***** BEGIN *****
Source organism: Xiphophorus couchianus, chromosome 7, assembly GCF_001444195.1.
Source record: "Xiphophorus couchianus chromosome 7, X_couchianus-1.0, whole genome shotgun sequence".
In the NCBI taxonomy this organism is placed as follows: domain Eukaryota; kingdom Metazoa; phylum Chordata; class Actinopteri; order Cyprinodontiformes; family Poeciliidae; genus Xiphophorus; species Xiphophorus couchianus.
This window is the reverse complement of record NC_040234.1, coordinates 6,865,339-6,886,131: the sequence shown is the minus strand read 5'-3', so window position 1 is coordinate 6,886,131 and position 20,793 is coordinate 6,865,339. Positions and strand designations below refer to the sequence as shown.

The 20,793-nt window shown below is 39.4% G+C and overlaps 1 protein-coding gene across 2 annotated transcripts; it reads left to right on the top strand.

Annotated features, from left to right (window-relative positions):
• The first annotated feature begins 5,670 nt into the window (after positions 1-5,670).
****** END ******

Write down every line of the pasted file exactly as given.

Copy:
Source organism: Xiphophorus couchianus, chromosome 7, assembly GCF_001444195.1.
Source record: "Xiphophorus couchianus chromosome 7, X_couchianus-1.0, whole genome shotgun sequence".
In the NCBI taxonomy this organism is placed as follows: domain Eukaryota; kingdom Metazoa; phylum Chordata; class Actinopteri; order Cyprinodontiformes; family Poeciliidae; genus Xiphophorus; species Xiphophorus couchianus.
This window is the reverse complement of record NC_040234.1, coordinates 6,865,339-6,886,131: the sequence shown is the minus strand read 5'-3', so window position 1 is coordinate 6,886,131 and position 20,793 is coordinate 6,865,339. Positions and strand designations below refer to the sequence as shown.

The 20,793-nt window shown below is 39.4% G+C and overlaps 1 protein-coding gene across 2 annotated transcripts; it reads left to right on the top strand.

Annotated features, from left to right (window-relative positions):
• The first annotated feature begins 5,670 nt into the window (after positions 1-5,670).